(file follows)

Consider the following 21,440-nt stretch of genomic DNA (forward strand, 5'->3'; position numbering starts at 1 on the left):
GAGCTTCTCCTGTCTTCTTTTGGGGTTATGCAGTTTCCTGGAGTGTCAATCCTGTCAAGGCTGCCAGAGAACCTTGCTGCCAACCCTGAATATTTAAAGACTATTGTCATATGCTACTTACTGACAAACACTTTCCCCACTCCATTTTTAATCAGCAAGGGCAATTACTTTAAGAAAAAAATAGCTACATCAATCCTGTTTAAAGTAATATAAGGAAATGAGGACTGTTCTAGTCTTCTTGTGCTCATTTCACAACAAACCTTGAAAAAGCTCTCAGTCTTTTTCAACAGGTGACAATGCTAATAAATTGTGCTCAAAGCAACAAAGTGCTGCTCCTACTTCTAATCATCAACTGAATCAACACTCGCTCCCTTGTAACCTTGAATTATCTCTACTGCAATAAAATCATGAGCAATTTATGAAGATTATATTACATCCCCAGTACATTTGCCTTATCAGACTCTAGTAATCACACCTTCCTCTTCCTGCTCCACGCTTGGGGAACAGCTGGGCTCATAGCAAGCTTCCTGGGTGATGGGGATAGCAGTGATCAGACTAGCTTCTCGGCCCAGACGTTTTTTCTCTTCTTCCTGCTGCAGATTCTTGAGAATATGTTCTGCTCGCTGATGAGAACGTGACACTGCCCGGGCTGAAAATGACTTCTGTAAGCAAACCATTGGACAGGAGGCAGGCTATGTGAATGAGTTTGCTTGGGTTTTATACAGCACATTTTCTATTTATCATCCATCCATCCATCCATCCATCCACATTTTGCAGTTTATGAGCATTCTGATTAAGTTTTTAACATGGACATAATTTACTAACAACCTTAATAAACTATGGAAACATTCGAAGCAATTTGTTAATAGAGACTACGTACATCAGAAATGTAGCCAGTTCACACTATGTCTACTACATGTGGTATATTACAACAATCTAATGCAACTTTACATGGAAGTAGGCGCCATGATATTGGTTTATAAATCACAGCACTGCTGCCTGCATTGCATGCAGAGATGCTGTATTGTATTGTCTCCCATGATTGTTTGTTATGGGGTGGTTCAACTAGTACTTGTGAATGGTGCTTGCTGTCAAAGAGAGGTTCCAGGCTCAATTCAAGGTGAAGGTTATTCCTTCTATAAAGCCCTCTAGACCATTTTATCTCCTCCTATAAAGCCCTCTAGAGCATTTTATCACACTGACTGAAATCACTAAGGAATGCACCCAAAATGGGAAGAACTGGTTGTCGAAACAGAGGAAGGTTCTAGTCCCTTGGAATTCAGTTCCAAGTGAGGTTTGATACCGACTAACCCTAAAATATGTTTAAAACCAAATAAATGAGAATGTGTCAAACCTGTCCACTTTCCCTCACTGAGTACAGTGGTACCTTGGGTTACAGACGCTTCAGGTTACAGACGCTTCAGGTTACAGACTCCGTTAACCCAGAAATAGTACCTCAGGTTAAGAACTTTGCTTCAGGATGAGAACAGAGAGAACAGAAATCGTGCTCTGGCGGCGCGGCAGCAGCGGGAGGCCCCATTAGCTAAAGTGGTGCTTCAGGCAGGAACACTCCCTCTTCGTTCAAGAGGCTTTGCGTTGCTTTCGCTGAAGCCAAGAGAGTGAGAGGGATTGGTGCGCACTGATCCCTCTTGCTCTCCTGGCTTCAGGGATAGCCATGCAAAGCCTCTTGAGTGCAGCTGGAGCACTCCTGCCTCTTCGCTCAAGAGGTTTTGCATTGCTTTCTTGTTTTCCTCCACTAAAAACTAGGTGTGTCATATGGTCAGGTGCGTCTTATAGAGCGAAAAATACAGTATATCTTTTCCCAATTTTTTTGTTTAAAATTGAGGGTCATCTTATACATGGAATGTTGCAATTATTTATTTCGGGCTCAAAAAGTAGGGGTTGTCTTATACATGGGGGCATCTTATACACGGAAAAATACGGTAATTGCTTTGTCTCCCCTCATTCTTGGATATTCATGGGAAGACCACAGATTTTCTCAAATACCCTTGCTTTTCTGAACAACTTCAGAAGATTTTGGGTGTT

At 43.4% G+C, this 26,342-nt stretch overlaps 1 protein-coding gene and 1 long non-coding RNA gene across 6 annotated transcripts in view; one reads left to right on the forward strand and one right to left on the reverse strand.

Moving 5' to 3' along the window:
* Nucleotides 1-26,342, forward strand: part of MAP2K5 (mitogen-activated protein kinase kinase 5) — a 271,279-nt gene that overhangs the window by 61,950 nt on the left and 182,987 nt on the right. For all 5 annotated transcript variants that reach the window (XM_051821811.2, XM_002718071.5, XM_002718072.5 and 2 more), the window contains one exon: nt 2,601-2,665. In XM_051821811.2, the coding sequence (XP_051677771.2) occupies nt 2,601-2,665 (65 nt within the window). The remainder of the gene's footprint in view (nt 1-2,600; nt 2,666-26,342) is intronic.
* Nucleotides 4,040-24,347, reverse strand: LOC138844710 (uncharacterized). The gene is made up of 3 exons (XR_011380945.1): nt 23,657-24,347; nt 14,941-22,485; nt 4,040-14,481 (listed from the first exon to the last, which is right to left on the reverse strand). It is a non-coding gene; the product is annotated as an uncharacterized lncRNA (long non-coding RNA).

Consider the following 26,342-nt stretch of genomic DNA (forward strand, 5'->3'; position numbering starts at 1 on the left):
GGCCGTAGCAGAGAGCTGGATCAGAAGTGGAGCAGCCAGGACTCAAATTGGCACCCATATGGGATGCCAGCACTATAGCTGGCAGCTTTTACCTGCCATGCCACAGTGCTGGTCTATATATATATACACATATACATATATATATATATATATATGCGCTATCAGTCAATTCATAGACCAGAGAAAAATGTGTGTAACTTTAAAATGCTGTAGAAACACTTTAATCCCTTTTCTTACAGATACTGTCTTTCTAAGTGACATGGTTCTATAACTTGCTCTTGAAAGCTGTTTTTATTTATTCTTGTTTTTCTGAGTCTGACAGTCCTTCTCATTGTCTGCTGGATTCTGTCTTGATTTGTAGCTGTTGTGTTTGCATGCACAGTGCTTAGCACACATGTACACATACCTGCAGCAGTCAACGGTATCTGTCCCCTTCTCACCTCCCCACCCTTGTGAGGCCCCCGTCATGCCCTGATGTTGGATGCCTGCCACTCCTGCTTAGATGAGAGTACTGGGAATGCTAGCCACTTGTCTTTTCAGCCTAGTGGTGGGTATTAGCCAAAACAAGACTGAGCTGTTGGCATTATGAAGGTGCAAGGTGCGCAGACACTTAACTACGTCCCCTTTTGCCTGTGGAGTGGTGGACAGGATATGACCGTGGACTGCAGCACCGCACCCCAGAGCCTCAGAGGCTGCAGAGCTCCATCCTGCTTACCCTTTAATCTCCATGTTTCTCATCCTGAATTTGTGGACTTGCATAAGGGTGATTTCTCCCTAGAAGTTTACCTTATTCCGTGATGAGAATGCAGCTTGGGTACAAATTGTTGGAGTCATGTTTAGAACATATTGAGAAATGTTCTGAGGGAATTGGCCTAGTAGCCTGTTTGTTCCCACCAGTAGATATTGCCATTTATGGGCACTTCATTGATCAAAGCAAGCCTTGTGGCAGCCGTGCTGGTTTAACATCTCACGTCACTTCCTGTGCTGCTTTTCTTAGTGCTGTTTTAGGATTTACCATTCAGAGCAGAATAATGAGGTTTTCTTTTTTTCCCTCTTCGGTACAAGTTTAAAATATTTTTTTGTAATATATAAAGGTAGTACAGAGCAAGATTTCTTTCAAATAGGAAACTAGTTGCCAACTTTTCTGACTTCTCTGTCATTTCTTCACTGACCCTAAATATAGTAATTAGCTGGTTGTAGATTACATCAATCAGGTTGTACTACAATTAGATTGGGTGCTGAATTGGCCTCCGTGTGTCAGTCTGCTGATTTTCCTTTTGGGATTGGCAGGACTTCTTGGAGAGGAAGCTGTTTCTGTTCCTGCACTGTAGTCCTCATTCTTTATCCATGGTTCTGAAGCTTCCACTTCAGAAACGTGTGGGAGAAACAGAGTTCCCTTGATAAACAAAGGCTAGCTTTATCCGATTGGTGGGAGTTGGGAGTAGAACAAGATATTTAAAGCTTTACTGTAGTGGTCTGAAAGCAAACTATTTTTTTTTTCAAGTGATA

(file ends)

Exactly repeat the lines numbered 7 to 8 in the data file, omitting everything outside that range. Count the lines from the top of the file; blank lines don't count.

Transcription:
Consider the following 26,342-nt stretch of genomic DNA (forward strand, 5'->3'; position numbering starts at 1 on the left):
GGCCGTAGCAGAGAGCTGGATCAGAAGTGGAGCAGCCAGGACTCAAATTGGCACCCATATGGGATGCCAGCACTATAGCTGGCAGCTTTTACCTGCCATGCCACAGTGCTGGTCTATATATATATACACATATACATATATATATATATATATATGCGCTATCAGTCAATTCATAGACCAGAGAAAAATGTGTGTAACTTTAAAATGCTGTAGAAACACTTTAATCCCTTTTCTTACAGATACTGTCTTTCTAAGTGACATGGTTCTATAACTTGCTCTTGAAAGCTGTTTTTATTTATTCTTGTTTTTCTGAGTCTGACAGTCCTTCTCATTGTCTGCTGGATTCTGTCTTGATTTGTAGCTGTTGTGTTTGCATGCACAGTGCTTAGCACACATGTACACATACCTGCAGCAGTCAACGGTATCTGTCCCCTTCTCACCTCCCCACCCTTGTGAGGCCCCCGTCATGCCCTGATGTTGGATGCCTGCCACTCCTGCTTAGATGAGAGTACTGGGAATGCTAGCCACTTGTCTTTTCAGCCTAGTGGTGGGTATTAGCCAAAACAAGACTGAGCTGTTGGCATTATGAAGGTGCAAGGTGCGCAGACACTTAACTACGTCCCCTTTTGCCTGTGGAGTGGTGGACAGGATATGACCGTGGACTGCAGCACCGCACCCCAGAGCCTCAGAGGCTGCAGAGCTCCATCCTGCTTACCCTTTAATCTCCATGTTTCTCATCCTGAATTTGTGGACTTGCATAAGGGTGATTTCTCCCTAGAAGTTTACCTTATTCCGTGATGAGAATGCAGCTTGGGTACAAATTGTTGGAGTCATGTTTAGAACATATTGAGAAATGTTCTGAGGGAATTGGCCTAGTAGCCTGTTTGTTCCCACCAGTAGATATTGCCATTTATGGGCACTTCATTGATCAAAGCAAGCCTTGTGGCAGCCGTGCTGGTTTAACATCTCACGTCACTTCCTGTGCTGCTTTTCTTAGTGCTGTTTTAGGATTTACCATTCAGAGCAGAATAATGAGGTTTTCTTTTTTTCCCTCTTCGGTACAAGTTTAAAATATTTTTTTGTAATATATAAAGGTAGTACAGAGCAAGATTTCTTTCAAATAGGAAACTAGTTGCCAACTTTTCTGACTTCTCTGTCATTTCTTCACTGACCCTAAATATAGTAATTAGCTGGTTGTAGATTACATCAATCAGGTTGTACTACAATTAGATTGGGTGCTGAATTGGCCTCCGTGTGTCAGTCTGCTGATTTTCCTTTTGGGATTGGCAGGACTTCTTGGAGAGGAAGCTGTTTCTGTTCCTGCACTGTAGTCCTCATTCTTTATCCATGGTTCTGAAGCTTCCACTTCAGAAACGTGTGGGAGAAACAGAGTTCCCTTGATAAACAAAGGCTAGCTTTATCCGATTGGTGGGAGTTGGGAGTAGAACAAGATATTTAAAGCTTTACTGTAGTGGTCTGAAAGCAAACTATTTTTTTTTTCAAGTGATA